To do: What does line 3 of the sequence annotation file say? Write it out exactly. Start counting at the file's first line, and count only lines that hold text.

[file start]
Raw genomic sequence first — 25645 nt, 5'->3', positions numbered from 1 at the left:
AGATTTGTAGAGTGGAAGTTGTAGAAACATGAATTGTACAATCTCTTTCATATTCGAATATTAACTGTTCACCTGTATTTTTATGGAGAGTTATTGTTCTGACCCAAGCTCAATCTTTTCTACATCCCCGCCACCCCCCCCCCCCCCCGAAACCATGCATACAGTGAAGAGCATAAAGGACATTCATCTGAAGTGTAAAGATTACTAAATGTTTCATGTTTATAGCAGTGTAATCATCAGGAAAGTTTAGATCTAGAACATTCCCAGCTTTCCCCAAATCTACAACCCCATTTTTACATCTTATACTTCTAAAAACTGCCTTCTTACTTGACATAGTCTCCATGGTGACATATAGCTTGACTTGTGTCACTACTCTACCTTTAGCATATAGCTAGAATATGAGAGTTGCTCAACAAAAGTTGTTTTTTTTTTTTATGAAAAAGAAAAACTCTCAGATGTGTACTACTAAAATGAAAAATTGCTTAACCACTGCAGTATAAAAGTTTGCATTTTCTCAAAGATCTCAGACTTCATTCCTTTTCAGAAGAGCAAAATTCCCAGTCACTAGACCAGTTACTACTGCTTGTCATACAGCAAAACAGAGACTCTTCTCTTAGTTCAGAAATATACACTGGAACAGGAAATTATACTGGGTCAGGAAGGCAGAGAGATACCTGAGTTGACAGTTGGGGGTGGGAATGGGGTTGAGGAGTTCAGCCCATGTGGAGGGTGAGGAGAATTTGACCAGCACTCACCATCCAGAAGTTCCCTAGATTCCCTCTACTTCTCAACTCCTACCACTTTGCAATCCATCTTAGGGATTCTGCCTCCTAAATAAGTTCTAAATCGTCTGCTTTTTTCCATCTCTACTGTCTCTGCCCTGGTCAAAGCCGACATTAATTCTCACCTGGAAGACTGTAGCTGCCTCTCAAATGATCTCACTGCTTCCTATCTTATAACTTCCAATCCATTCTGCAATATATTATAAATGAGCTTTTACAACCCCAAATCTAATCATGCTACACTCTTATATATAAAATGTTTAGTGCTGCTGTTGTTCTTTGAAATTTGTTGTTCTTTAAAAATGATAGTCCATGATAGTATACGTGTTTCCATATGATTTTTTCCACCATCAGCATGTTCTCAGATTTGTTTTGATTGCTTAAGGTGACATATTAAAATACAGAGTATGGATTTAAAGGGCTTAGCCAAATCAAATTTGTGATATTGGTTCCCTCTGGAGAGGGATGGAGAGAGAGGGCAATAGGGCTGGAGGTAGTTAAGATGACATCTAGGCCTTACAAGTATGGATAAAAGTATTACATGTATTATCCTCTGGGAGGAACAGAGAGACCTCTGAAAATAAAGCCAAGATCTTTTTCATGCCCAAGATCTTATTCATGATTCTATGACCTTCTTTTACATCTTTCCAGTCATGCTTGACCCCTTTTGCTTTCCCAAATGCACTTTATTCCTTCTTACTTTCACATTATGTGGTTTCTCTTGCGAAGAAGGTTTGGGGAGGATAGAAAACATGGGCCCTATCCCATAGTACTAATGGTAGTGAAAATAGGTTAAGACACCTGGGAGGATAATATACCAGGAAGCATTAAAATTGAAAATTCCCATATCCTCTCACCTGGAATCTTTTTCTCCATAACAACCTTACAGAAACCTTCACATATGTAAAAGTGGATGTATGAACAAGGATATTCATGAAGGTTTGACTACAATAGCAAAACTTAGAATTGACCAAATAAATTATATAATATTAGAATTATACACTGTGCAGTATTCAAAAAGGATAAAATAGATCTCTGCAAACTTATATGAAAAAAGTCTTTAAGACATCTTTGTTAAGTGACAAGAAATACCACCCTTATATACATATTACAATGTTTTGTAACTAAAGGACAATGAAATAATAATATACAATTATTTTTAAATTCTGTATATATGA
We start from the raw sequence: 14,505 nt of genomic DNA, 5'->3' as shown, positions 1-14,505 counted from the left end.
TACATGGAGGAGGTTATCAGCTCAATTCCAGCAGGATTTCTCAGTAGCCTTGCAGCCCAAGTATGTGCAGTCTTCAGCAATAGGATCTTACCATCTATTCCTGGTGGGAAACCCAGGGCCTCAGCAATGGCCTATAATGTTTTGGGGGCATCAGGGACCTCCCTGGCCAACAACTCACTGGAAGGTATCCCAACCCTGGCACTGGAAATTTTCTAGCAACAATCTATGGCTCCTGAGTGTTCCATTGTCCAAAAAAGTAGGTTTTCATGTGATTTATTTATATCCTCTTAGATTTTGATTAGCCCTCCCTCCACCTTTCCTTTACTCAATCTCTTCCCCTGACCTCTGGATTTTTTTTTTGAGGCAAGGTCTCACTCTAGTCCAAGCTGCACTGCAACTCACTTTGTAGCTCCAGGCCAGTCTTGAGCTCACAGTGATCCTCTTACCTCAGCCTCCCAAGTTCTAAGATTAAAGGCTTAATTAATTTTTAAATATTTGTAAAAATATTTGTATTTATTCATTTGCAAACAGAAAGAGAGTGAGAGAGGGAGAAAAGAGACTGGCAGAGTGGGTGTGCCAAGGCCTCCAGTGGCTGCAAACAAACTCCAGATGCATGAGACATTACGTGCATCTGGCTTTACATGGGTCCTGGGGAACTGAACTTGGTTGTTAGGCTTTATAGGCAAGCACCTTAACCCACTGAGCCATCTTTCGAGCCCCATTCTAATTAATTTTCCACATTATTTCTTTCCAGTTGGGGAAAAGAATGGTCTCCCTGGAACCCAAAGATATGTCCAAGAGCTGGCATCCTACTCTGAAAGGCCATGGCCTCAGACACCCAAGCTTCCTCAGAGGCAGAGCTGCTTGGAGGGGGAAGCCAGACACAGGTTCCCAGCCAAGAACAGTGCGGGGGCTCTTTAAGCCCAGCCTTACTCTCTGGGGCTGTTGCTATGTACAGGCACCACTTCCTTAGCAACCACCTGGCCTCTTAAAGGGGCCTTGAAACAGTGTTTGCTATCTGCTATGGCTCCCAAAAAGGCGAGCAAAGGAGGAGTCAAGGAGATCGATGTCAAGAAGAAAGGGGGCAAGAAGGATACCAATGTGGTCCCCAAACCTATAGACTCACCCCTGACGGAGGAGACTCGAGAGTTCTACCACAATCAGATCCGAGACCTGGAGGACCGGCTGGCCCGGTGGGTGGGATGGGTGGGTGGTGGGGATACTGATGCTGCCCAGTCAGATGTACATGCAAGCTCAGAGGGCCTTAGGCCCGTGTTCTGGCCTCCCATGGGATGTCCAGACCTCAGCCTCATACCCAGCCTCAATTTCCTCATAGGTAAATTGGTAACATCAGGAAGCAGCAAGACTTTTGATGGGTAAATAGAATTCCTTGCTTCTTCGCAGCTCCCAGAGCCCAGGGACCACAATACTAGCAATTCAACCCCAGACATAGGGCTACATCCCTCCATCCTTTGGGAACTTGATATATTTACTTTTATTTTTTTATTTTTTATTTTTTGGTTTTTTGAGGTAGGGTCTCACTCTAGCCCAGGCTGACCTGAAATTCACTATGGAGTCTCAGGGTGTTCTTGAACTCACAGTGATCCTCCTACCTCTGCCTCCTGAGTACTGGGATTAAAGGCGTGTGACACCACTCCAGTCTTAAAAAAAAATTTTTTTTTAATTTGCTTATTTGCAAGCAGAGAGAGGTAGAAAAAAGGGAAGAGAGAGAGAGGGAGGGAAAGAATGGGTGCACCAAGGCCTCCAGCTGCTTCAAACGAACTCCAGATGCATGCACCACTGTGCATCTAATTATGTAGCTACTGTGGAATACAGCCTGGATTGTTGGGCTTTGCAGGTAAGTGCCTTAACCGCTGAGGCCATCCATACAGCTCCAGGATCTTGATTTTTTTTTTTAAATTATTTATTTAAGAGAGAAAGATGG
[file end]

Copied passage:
We start from the raw sequence: 14,505 nt of genomic DNA, 5'->3' as shown, positions 1-14,505 counted from the left end.